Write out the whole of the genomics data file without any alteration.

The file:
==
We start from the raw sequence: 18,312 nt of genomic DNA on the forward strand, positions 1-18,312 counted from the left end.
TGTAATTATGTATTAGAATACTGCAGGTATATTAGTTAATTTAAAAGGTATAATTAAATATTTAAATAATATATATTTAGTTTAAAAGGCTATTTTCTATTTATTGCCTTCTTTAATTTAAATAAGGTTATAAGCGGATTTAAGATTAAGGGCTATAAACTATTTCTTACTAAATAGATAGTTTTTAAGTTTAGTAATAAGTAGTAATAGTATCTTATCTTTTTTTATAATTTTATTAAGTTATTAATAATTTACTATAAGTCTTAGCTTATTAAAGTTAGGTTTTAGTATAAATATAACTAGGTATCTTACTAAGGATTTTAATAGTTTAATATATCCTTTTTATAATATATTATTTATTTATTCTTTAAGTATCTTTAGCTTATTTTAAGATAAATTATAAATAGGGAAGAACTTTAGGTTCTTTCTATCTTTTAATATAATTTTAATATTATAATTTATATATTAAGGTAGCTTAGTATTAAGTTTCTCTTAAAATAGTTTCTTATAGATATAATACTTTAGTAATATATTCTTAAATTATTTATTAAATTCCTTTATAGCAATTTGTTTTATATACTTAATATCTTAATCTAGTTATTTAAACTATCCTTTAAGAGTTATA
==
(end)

We start from the raw sequence: 18,312 nt of genomic DNA on the forward strand, positions 1-18,312 counted from the left end.
TGTAATTATGTATTAGAATACTGCAGGTATATTAGTTAATTTAAAAGGTATAATTAAATATTTAAATAATATATATTTAGTTTAAAAGGCTATTTTCTATTTATTGCCTTCTTTAATTTAAATAAGGTTATAAGCGGATTTAAGATTAAGGGCTATAAACTATTTCTTACTAAATAGATAGTTTTTAAGTTTAGTAATAAGTAGTAATAGTATCTTATCTTTTTTTATAATTTTATTAAGTTATTAATAATTTACTATAAGTCTTAGCTTATTAAAGTTAGGTTTTAGTATAAATATAACTAGGTATCTTACTAAGGATTTTAATAGTTTAATATATCCTTTTTATAATATATTATTTATTTATTCTTTAAGTATCTTTAGCTTATTTTAAGATAAATTATAAATAGGGAAGAACTTTAGGTTCTTTCTATCTTTTAATATAATTTTAATATTATAATTTATATATTAAGGTAGCTTAGTATTAAGTTTCTCTTAAAATAGTTTCTTATAGATATAATACTTTAGTAATATATTCTTAAATTATTTATTAAATTCCTTTATAGCAATTTGTTTTATATACTTAATATCTTAATCTAGTTATTTAAACTATCCTTTAAGAGTTATA